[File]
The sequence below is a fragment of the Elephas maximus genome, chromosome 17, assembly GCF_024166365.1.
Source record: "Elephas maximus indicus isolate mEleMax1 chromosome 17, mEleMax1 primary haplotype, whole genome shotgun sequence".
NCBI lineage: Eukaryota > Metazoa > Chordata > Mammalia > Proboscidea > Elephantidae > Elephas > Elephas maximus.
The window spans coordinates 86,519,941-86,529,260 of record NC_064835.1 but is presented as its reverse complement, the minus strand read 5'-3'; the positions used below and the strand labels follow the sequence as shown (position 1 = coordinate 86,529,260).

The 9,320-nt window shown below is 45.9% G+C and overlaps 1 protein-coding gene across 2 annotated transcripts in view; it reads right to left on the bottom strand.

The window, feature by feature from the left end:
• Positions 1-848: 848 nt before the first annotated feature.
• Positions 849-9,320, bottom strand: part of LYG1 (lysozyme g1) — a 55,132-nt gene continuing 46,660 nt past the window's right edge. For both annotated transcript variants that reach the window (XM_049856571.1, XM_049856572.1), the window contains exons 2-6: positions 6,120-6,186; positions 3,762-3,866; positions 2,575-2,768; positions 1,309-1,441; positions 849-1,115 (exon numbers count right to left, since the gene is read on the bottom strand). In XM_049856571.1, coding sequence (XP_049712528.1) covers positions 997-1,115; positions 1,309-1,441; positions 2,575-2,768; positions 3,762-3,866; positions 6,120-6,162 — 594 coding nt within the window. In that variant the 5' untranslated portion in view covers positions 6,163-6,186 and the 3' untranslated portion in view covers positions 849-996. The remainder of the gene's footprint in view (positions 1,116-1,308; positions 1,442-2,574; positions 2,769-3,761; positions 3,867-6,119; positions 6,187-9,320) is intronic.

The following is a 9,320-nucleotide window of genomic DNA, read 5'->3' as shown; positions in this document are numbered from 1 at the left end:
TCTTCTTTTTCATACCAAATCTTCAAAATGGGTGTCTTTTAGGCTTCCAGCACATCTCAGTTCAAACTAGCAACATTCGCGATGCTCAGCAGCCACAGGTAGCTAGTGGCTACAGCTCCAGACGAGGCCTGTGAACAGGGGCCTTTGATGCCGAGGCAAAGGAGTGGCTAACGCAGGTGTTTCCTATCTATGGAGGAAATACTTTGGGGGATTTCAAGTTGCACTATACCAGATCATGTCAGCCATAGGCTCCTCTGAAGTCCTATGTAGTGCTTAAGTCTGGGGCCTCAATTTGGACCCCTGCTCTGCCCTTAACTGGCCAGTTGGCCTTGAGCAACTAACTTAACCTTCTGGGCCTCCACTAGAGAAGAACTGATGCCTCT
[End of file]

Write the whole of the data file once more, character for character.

The sequence below is a fragment of the Elephas maximus genome, chromosome 17, assembly GCF_024166365.1.
Source record: "Elephas maximus indicus isolate mEleMax1 chromosome 17, mEleMax1 primary haplotype, whole genome shotgun sequence".
NCBI lineage: Eukaryota > Metazoa > Chordata > Mammalia > Proboscidea > Elephantidae > Elephas > Elephas maximus.
The window spans coordinates 86,519,941-86,529,260 of record NC_064835.1 but is presented as its reverse complement, the minus strand read 5'-3'; the positions used below and the strand labels follow the sequence as shown (position 1 = coordinate 86,529,260).

The 9,320-nt window shown below is 45.9% G+C and overlaps 1 protein-coding gene across 2 annotated transcripts in view; it reads right to left on the bottom strand.

The window, feature by feature from the left end:
• Positions 1-848: 848 nt before the first annotated feature.
• Positions 849-9,320, bottom strand: part of LYG1 (lysozyme g1) — a 55,132-nt gene continuing 46,660 nt past the window's right edge. For both annotated transcript variants that reach the window (XM_049856571.1, XM_049856572.1), the window contains exons 2-6: positions 6,120-6,186; positions 3,762-3,866; positions 2,575-2,768; positions 1,309-1,441; positions 849-1,115 (exon numbers count right to left, since the gene is read on the bottom strand). In XM_049856571.1, coding sequence (XP_049712528.1) covers positions 997-1,115; positions 1,309-1,441; positions 2,575-2,768; positions 3,762-3,866; positions 6,120-6,162 — 594 coding nt within the window. In that variant the 5' untranslated portion in view covers positions 6,163-6,186 and the 3' untranslated portion in view covers positions 849-996. The remainder of the gene's footprint in view (positions 1,116-1,308; positions 1,442-2,574; positions 2,769-3,761; positions 3,867-6,119; positions 6,187-9,320) is intronic.

The following is a 9,320-nucleotide window of genomic DNA, read 5'->3' as shown; positions in this document are numbered from 1 at the left end:
TCTTCTTTTTCATACCAAATCTTCAAAATGGGTGTCTTTTAGGCTTCCAGCACATCTCAGTTCAAACTAGCAACATTCGCGATGCTCAGCAGCCACAGGTAGCTAGTGGCTACAGCTCCAGACGAGGCCTGTGAACAGGGGCCTTTGATGCCGAGGCAAAGGAGTGGCTAACGCAGGTGTTTCCTATCTATGGAGGAAATACTTTGGGGGATTTCAAGTTGCACTATACCAGATCATGTCAGCCATAGGCTCCTCTGAAGTCCTATGTAGTGCTTAAGTCTGGGGCCTCAATTTGGACCCCTGCTCTGCCCTTAACTGGCCAGTTGGCCTTGAGCAACTAACTTAACCTTCTGGGCCTCCACTAGAGAAGAACTGATGCCTCT